Taiwan to take more steps to lure yuan deals to its market

TAIPEI (REUTERS) - Taiwan will take more steps to cut through a thicket of restrictions to sell bonds denominated in the Chinese currency as it attempts to become yet another offshore yuan trading hub in Asia after Hong Kong and Singapore.

Taiwan will waive the requirement for companies selling yuan bonds to get credit ratings before offering yuan bonds, sources at the island's financial regulator told Reuters on Tuesday.

It will also waive the requirement that foreign companies selling yuan bonds to local institutional investors must be exchange-listed public companies overseas, the sources at the Financial Supervisory Commission said.

The sources declined to be identified as the matter is not public yet. The steps are expected to be announced this week.

"Companies and investors have been very excited about yuan bonds, but the market size of yuan bonds has not been able to grow big because of the limitations of Taiwan regulations," said a trader at Mega Securities in Taipei, a brokerage.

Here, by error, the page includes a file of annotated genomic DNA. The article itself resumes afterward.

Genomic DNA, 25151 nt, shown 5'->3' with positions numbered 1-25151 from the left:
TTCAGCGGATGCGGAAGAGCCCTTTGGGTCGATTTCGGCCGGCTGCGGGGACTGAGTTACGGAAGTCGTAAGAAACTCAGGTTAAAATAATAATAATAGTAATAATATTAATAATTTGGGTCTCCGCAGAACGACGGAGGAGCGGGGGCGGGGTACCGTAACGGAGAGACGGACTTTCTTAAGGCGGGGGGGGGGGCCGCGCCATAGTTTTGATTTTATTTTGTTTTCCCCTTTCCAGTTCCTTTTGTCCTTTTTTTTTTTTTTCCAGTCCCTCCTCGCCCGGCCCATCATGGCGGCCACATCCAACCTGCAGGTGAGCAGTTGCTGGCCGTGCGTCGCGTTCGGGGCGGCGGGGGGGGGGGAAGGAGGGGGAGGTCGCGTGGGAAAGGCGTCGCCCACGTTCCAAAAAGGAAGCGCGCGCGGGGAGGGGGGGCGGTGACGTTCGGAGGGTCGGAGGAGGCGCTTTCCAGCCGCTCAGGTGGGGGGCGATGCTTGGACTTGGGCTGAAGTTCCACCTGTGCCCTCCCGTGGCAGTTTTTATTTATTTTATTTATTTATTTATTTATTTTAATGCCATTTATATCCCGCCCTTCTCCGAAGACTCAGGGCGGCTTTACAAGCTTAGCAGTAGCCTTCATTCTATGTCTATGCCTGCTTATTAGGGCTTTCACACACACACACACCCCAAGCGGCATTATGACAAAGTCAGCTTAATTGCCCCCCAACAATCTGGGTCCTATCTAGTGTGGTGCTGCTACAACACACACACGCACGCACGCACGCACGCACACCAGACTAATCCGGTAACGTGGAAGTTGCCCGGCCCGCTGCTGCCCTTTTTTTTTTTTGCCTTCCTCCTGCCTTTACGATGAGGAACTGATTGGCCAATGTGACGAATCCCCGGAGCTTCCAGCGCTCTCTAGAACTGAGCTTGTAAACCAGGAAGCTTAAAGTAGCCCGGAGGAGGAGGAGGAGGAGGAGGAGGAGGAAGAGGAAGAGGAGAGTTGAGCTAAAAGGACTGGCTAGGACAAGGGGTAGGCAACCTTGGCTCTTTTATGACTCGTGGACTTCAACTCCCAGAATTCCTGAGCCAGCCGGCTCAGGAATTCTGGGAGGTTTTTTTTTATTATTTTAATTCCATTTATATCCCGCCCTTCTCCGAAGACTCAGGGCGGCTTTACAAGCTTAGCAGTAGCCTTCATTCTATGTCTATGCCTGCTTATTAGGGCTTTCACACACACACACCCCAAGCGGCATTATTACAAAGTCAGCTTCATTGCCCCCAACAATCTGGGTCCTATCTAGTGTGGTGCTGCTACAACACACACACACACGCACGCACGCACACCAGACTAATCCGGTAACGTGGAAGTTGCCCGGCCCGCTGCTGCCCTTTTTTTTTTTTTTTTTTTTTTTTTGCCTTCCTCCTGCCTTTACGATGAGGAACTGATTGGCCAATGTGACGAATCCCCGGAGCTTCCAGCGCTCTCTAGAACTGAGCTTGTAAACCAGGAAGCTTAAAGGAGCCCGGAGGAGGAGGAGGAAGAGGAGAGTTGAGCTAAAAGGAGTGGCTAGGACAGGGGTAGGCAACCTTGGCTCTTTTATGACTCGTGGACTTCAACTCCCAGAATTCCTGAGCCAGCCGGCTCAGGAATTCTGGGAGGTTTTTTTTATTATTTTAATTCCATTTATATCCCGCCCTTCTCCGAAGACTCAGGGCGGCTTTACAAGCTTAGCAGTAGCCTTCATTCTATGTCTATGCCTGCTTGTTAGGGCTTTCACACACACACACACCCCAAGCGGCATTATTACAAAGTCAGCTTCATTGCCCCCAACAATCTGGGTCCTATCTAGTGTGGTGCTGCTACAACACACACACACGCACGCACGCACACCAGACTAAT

"Now, Taiwan regulators are finally easing rules governing yuan bond sales, so we expect the market to boom," she said.

Deutsche Bank issued the first offshore yuan (CNH) bond from international lender in Taiwan after it raised 1.1 billion yuan (S$224.8 million) earlier this month.

The Bao Dao bond - named after the Chinese phrase for "treasure island", a popular reference to Taiwan - comes less than four months after Taiwan introduced offshore renminbi business.

Renminbi deposits in Taiwan have grown from zero to 60 billion yuan since banks were first allowed to accept them in February.

Contrast that with the yuan deposit base in Hong Kong which is more than 10 times that of Taiwan at more than 650 billion yuan, excluding outstanding bonds and bills.

But the yuan deposit base in Taiwan is expected to grow.

Deutsche Bank estimates the island's renminbi deposit base will grow to 100 billion yuan by the end of 2013, and to 200 billion yuan in the next two to three years.

However, despite the relaxation planned by Taiwan's authorities, the market is expected to grow slowly as a number of stumbling blocks remain for potential issuers. One is the presence of a far bigger and liquid yuan market practically next door in Hong Kong, so the savings cost to issuers via issuing yuan bonds in Taiwan has to be substantial for new issuers.